Handler said that she was "responsible enough to know that we don’t need any more pothead, molly-loving, alcoholics running around topless," before ending her monologue with a series of proposed laws to control men's bodies.
"Reproductive rights in America lasted for less time than ‘The Young & the Restless,'" joked Stephen Colbert. "Jack Abbott’s evil twin is going to be so shocked when he comes out of his fifth coma."
He lamented that he'd used most of his best jokes when the leaked draft was first released a month ago, even offering a URL and QR code for anyone who wanted to go check out those timely quips.
He cracked a few jokes about this taking America back to "medieval times" or "very old times Roman" (it was a font joke), while marveling that the Supreme Court is actually taking bodily rights away from Americans, which is virtually unprecedented.
"Americans having their rights taken away is kind of like KFC changing their slogan from ‘We Do Chicken Right’ to ‘There Is No Constitutional Right to Chicken. It’s Finger Lickin’ Gone,'" he joked.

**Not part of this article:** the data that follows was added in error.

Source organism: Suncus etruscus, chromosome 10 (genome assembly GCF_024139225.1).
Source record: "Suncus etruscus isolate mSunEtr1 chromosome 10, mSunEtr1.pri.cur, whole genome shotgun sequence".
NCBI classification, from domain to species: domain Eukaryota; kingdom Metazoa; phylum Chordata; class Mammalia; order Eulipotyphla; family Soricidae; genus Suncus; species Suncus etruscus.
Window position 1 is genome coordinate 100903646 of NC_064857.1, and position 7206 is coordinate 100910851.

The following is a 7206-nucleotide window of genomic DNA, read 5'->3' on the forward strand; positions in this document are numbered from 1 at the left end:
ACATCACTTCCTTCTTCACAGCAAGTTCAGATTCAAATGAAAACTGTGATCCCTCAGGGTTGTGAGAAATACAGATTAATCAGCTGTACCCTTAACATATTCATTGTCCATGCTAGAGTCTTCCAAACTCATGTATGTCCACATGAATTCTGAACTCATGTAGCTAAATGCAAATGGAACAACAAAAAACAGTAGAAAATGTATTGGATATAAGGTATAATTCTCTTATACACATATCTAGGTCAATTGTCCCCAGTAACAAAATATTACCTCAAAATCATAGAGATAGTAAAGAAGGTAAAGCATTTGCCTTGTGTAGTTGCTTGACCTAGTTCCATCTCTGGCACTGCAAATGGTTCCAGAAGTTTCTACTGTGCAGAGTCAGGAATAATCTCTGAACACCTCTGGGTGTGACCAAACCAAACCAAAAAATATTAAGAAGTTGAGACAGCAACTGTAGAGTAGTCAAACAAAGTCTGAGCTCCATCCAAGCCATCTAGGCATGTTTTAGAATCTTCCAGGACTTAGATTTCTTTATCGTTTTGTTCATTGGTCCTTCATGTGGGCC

Colbert then talked about those states that had so-called "trigger" laws on the books, ready to be enacted as soon as Roe v Wade was overturned. This allowed them to have abortions outlawed within seconds of the ruling.
He also made sure to alleviate any confusion with the terminology. "'Trigger' because they go into effect immediately," he explained. "Not that they control guns. You can't take away a Constitutional right!"
As always, Fallon kept things a little lighter on his show, cracking jokes around the topic. "Let me just some up, they said whether it’s a gun or a baby, you’re carrying something," he quipped at the top of the show, referring to both the overturn of Roe v Wade and the ruling on New York's concealed carry law.
He even made an extremely lazy joke about President Biden's age when referencing Biden's comments that the Roe v Wade ruling is taking America back 150 years. Even as he was saying the setup, we could hear ourselves starting to groan.
Fallon then offered up a series of poll results, riffing off of the real poll conducted over the weekend that showed the majority of Americans do not agree with the ruling and believe it's a step back for America.